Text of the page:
Sunday, December 17, 2006

EU Commission: charming the citizen into unworkable rules

Last week we had an interesting analysis in the Financieele Dagblad by Mr Dekking. His view is that the Commission tries to sell the European concept by easy and straightforward rules to the benefit of the user. The example provided is the discussion on roaming fees for teleco. Those should be equal for phoning within and beteen countries. But, Dekking reminds the reader, one should always remember that such easy charm-concepts never make it fully into regulation. Member states will discuss and modify rules into a more complex set of rules. Leading to something which may be less easy to explain and less workable.

It would be interesting to draw up a list of regulation which suffers from the above European charm-tactic. That list might actually be quite a long list of symbol legislation. The funny thing is that, in order to sell the European concept of a competitive internal market, regulators choose to intervene severely in such a market. Such legislation may charm some European citizens. But do the politicians really think that all citizens will be fooled into the EU-concept? And that such symbol legislation will help?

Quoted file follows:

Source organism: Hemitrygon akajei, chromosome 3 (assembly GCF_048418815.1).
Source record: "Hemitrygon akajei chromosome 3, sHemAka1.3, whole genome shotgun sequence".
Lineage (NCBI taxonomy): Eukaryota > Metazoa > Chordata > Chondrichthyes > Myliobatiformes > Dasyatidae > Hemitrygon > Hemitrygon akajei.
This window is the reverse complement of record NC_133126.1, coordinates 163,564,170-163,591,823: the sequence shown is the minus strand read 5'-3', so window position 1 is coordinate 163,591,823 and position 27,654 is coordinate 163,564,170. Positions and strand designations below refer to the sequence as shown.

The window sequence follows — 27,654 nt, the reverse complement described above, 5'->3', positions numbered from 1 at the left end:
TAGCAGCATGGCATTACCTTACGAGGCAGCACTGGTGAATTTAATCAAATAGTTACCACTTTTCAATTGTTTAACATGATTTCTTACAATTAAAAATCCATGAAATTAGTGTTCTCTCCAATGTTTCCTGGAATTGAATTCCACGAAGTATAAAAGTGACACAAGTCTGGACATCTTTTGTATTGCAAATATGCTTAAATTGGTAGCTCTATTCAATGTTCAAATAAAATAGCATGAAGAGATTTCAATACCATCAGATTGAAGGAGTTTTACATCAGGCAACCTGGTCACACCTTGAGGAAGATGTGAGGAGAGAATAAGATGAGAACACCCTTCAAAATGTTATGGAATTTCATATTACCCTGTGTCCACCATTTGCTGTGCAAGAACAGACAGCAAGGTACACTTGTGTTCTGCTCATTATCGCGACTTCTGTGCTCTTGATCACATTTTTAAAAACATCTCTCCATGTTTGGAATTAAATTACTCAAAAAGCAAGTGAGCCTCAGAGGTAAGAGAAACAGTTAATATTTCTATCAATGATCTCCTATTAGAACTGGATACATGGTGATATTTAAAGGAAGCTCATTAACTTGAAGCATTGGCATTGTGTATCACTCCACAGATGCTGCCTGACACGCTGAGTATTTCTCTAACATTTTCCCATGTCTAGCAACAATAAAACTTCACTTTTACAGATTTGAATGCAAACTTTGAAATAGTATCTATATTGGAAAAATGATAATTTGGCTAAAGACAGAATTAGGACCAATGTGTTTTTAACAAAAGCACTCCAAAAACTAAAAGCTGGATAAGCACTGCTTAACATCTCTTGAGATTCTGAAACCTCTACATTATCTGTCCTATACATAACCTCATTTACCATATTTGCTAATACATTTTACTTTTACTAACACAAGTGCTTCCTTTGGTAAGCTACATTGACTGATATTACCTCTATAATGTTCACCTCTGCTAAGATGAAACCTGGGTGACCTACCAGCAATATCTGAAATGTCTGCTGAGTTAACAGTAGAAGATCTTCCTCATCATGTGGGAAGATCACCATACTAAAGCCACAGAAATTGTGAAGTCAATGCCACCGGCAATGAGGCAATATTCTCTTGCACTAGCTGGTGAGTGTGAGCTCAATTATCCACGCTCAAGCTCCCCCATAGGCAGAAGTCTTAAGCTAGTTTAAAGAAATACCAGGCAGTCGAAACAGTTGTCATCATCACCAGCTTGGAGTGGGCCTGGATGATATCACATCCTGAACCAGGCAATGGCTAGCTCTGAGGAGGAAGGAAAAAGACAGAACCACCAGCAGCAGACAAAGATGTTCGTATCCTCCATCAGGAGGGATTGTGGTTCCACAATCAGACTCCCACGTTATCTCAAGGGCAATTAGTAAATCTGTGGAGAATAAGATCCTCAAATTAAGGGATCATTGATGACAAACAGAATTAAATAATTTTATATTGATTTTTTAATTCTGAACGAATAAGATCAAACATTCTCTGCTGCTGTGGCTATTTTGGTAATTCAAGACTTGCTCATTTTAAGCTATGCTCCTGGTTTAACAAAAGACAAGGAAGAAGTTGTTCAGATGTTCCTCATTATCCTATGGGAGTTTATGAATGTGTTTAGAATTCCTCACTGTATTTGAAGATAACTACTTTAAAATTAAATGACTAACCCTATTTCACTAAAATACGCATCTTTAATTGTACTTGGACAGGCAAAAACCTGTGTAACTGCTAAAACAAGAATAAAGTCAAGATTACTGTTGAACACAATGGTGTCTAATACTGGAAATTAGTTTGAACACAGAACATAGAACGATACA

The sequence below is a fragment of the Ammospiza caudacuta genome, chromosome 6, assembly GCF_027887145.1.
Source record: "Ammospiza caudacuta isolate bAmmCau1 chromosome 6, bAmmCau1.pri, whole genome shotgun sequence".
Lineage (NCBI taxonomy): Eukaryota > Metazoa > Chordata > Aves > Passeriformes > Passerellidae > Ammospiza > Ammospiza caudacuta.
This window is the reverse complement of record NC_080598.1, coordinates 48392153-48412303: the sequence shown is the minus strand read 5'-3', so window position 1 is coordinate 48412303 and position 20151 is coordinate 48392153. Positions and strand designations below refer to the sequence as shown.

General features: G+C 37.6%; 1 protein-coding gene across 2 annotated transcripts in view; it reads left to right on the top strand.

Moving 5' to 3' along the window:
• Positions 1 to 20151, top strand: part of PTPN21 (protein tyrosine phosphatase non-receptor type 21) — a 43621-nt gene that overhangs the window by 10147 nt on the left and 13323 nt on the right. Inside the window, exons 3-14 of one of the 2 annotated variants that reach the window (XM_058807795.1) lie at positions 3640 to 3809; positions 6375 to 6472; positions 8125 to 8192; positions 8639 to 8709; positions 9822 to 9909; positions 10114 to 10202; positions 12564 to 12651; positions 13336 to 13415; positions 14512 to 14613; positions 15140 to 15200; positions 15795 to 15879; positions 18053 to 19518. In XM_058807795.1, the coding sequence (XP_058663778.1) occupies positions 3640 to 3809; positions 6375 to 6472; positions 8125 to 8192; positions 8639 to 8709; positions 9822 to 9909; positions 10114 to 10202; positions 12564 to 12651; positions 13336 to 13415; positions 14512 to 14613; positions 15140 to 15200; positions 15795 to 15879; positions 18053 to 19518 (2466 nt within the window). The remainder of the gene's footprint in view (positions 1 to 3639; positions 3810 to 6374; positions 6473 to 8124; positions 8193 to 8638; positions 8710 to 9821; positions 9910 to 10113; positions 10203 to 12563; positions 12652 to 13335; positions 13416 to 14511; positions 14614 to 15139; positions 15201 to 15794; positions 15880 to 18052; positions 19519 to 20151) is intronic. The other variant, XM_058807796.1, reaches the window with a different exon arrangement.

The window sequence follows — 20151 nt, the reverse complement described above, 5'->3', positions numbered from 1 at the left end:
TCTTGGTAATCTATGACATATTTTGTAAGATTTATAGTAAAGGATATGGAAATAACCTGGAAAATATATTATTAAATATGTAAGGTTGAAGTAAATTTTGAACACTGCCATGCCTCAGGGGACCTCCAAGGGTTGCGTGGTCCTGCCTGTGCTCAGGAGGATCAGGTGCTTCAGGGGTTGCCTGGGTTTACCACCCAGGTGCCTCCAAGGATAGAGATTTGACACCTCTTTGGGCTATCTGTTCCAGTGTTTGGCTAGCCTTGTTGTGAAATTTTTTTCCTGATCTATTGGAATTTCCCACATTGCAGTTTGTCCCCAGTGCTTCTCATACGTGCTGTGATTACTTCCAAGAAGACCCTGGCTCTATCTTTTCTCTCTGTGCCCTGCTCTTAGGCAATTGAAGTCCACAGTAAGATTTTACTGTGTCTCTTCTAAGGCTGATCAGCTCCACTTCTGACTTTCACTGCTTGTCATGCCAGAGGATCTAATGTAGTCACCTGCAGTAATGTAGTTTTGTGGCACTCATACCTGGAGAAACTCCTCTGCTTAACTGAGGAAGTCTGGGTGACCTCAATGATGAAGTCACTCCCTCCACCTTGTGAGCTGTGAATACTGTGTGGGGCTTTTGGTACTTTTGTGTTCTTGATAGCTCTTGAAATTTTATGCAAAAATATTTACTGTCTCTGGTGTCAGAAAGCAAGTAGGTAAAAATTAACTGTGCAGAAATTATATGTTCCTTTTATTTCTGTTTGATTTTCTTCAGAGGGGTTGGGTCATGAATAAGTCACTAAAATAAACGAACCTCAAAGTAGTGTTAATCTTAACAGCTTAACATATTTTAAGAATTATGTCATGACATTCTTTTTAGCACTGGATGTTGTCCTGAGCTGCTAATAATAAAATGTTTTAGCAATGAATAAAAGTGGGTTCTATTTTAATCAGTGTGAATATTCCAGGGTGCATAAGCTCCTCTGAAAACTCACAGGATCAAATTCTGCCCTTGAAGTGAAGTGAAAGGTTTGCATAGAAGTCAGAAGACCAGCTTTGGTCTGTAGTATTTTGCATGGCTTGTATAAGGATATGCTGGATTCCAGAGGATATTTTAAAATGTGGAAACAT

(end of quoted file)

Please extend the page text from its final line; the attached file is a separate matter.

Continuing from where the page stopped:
Perhaps, the fact that EU-legislators and parliament really assume that citizens will be fooled so easily, may be at the heart of the Euroscepsis. Why would citizens transfer more rights to institutions that seek pearls and beads rather than policy-consistency to achieve a true competitive internal market ? And that, according to the transparant communication on the EU-website dismiss the NO-vote in 2 member states to continue making up a constitutional treaty that the EU-citizens really do not want?